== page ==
SALT LAKE CITY -- The state school board is taking steps to include the teaching of cursive writing and handwriting as part of Utah's education standards.
The Utah State Board of Education voted unanimously Friday to recommend that handwriting and cursive be taught in schools, something that's not currently required or included in the curriculum guidelines called "Common Core Standards," which Utah has adopted.
Utah and 45 other states have moved to adopt the curriculum guidelines, which are a national effort to replace patchwork standards across the country with uniform benchmarks for students. They include requirements for students to learn keyboarding skills by the end of elementary school.
As young people grow up in a world increasingly dependent on technology, educators and others have been debating the value of teaching handwriting skills or cursive writing.
Many states that have adopted the core standards are reviewing their handwriting requirements, but others have already ruled it's important to keep teaching the skills.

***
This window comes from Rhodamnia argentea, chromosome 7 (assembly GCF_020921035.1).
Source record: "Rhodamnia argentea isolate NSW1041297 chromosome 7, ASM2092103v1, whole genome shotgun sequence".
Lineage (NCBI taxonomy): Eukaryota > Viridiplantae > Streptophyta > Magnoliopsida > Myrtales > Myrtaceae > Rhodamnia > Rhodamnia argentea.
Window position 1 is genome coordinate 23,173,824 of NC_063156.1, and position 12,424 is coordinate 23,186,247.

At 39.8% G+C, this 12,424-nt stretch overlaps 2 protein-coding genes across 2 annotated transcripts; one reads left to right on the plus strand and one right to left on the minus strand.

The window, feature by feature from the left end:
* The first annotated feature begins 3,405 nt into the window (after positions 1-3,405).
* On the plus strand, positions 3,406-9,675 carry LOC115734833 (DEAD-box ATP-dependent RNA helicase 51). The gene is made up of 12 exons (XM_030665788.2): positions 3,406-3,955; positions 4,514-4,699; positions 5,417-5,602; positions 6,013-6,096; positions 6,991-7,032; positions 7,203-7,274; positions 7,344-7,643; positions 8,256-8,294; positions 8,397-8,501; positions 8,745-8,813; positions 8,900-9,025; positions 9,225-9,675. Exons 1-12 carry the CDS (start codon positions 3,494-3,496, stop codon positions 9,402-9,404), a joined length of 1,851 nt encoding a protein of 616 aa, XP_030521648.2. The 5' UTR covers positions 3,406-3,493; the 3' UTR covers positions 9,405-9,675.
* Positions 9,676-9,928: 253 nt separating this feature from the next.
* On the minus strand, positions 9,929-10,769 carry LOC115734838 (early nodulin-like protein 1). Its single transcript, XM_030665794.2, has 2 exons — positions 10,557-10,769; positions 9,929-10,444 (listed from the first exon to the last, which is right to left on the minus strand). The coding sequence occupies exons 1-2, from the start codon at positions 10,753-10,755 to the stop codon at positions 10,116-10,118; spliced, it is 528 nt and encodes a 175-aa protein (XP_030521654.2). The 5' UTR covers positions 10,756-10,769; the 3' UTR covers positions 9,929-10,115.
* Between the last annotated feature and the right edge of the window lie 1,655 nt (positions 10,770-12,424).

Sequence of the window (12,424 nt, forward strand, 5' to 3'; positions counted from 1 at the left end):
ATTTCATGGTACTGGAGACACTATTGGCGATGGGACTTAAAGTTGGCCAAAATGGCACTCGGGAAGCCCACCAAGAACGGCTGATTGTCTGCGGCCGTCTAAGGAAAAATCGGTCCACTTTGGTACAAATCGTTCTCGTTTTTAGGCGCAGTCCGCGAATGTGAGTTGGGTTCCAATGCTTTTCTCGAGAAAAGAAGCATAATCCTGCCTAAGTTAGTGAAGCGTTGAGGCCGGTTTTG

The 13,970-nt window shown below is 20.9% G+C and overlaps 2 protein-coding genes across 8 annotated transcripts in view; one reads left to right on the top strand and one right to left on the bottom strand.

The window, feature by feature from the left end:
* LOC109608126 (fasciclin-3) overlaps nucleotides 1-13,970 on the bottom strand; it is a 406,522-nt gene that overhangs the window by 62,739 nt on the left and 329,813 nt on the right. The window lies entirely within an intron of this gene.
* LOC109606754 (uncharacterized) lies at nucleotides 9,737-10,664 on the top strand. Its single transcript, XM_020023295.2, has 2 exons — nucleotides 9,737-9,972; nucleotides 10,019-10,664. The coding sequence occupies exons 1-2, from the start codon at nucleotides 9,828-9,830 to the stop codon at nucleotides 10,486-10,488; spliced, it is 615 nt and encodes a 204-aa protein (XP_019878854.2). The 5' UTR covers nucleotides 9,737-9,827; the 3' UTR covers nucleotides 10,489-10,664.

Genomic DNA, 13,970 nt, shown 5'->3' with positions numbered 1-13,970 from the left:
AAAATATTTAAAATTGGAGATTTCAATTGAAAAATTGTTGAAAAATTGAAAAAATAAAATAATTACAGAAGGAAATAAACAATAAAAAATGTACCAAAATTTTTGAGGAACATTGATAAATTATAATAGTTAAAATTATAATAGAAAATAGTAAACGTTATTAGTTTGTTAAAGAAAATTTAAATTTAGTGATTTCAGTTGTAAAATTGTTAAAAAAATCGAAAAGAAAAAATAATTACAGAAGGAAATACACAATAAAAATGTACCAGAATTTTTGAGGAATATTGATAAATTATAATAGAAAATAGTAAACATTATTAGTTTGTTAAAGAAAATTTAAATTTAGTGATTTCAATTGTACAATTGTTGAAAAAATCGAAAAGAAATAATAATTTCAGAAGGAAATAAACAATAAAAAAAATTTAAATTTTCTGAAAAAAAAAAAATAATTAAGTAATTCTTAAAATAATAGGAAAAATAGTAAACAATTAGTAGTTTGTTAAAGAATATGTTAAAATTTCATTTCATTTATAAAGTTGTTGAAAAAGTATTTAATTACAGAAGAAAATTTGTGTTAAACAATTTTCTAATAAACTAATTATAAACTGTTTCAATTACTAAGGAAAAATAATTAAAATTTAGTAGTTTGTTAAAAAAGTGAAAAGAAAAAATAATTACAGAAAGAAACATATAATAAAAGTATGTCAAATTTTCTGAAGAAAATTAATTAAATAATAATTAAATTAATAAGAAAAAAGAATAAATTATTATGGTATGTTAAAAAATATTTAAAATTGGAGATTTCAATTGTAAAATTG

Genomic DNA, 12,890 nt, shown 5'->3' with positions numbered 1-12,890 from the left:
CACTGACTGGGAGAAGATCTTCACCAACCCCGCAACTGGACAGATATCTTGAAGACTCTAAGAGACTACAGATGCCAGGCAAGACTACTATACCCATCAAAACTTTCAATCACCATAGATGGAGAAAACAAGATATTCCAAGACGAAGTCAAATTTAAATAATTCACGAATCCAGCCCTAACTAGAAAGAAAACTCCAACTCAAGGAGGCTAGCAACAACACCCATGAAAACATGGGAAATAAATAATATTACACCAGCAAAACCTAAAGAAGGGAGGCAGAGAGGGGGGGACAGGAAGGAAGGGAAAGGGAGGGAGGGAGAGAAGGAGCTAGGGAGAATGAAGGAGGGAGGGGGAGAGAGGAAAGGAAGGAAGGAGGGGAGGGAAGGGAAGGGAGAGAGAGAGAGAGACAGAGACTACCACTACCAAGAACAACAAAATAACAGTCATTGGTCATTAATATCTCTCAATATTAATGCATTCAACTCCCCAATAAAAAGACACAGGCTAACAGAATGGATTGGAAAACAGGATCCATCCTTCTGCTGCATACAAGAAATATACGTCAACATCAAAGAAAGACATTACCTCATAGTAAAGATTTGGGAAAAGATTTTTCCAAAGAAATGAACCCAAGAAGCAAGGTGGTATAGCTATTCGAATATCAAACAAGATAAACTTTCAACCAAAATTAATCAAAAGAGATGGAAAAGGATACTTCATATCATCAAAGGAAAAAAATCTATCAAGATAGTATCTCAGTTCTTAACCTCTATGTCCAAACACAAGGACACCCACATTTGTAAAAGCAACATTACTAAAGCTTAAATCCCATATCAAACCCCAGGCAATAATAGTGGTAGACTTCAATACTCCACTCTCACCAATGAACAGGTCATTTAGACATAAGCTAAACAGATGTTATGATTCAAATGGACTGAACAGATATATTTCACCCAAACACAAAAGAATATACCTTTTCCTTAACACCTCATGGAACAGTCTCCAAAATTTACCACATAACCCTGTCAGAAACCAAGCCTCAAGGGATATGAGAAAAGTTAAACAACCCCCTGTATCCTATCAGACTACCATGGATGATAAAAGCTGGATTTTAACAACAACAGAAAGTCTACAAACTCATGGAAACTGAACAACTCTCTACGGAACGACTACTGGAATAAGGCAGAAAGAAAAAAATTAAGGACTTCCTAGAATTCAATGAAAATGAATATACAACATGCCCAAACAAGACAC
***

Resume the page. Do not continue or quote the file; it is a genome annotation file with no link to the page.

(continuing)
California, Georgia and Massachusetts have all moved to keep cursive in their curriculum, and an effort is underway in Idaho take similar steps.
The Utah school board approved the issue following a report from a committee created last year to study the issue.
The board's recommendation, which would require instruction in cursive by the third grade, is open to public comment before the school board takes a final vote on the matter. If the board doesn't ultimately adopt it, schools will not be prevented from teaching it on their own.
Utah schools were previously required to teach handwriting and cursive, but it's now optional.
Dixie Allen, one of the board members who served on the study committee, said research shows teaching handwriting and cursive boosts students' reading and spelling skills, according to The Deseret News.
"We've resoundingly found that there is some real important, research-based information that cursive handwriting does help," Allen said.
Tiffany Hall, a literacy coordinator with the state education office, said the committee felt students would be better off by learning those handwriting skills, The Salt Lake Tribune reported.
"We feel like that's a skill being lost in our society," Hall said. "Students have less and less ability to read cursive writing."